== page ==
The Truth About Criminal Justice Systems
Let’s get this clear right off the bat: the criminal “justice” system isn’t about justice. It’s not about “right and wrong” or a battle between “good and evil.”
It’s about whether the government gets to ruin the lives of all the people whose lives it wants to ruin.
The Sacrosanct Government
Government is neither moral nor ethical. There are lots of things that people do that are are illegal, but not wrong (unethical or immoral), and more that are wrong, but not illegal. Even where the law makes illegal conduct that is wrong, the punishment generally bears no rational relationship to the wrong.
This is a natural consequence of having laws written by politicians — and not just by politicians, but by committees of politicians. (If you were trying to decide if you were doing something immoral or unethical, would you consult with the Texas Legislature?)
The Justice System Casino
If you’re charged with a crime, you’re gambling. The government owns the casino. The government (legislature) has made the rules. The government (prosecutor) is dealing. The government (judge) decides whether the dealer is cheating. Don’t make things easier for the government by pleading guilty.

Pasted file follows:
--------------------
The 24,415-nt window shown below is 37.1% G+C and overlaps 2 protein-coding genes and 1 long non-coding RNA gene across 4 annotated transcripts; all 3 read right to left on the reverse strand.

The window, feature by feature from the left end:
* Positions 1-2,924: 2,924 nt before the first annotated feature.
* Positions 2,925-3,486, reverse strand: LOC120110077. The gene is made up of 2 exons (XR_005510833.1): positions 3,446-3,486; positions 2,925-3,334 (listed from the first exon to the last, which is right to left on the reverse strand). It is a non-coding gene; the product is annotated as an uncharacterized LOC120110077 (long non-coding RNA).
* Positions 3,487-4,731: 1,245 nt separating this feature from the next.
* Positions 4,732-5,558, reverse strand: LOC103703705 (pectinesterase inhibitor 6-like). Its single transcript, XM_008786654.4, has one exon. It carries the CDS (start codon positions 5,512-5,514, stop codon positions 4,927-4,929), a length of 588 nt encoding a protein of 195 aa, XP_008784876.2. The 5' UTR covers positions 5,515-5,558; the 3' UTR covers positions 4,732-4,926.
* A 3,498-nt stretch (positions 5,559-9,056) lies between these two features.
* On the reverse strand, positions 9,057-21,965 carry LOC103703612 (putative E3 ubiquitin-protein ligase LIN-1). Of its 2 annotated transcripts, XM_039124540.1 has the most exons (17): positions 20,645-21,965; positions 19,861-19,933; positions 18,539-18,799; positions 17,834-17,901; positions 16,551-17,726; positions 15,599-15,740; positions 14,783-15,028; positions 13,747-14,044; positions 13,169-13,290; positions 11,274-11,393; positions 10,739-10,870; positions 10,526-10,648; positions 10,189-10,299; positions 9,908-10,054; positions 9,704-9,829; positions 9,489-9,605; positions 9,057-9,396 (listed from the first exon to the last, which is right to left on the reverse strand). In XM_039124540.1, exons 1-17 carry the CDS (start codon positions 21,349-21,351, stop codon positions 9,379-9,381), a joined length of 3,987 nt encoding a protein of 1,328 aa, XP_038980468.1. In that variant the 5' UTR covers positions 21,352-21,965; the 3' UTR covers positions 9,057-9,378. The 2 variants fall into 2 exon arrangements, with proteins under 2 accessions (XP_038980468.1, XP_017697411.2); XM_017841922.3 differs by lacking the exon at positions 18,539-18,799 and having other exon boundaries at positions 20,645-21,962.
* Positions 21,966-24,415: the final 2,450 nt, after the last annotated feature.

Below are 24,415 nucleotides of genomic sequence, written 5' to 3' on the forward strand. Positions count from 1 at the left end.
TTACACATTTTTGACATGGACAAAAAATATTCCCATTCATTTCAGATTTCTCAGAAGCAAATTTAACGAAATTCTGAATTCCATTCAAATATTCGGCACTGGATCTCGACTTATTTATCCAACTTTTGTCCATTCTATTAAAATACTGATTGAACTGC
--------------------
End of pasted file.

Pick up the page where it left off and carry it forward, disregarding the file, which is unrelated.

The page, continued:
Instead, even the odds. Hire a great lawyer and fight.
If Wrong, You Should Still Fight
Even if you have done something you feel bad about, don’t make it any easier for the government to put you in a cage. Instead, stop doing it. Make up for it by doing good. It’s hard to do good from inside a cage. Not impossible, just hard.
- That there is no higher calling for a lawyer than to defend people accused of crimes.
- That everybody deserves an aggressive defense.
- That the government should be forced to work if it wants to put a person in jail.
- That the right to a trial by jury is a valuable thing that should not be given up lightly.
- That there is no such thing as a hopeless case.
- That a defendant is best served by a lawyer who is prepared, and willing, to try his case.
If these sound like things you’d like your lawyer to believe and — more important — put into practice, read on.
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(For more of our philosophy, please visit Mark’s blog, Defending People. It’s frequently updated with posts of interest to criminal defense lawyers and to the people they represent.)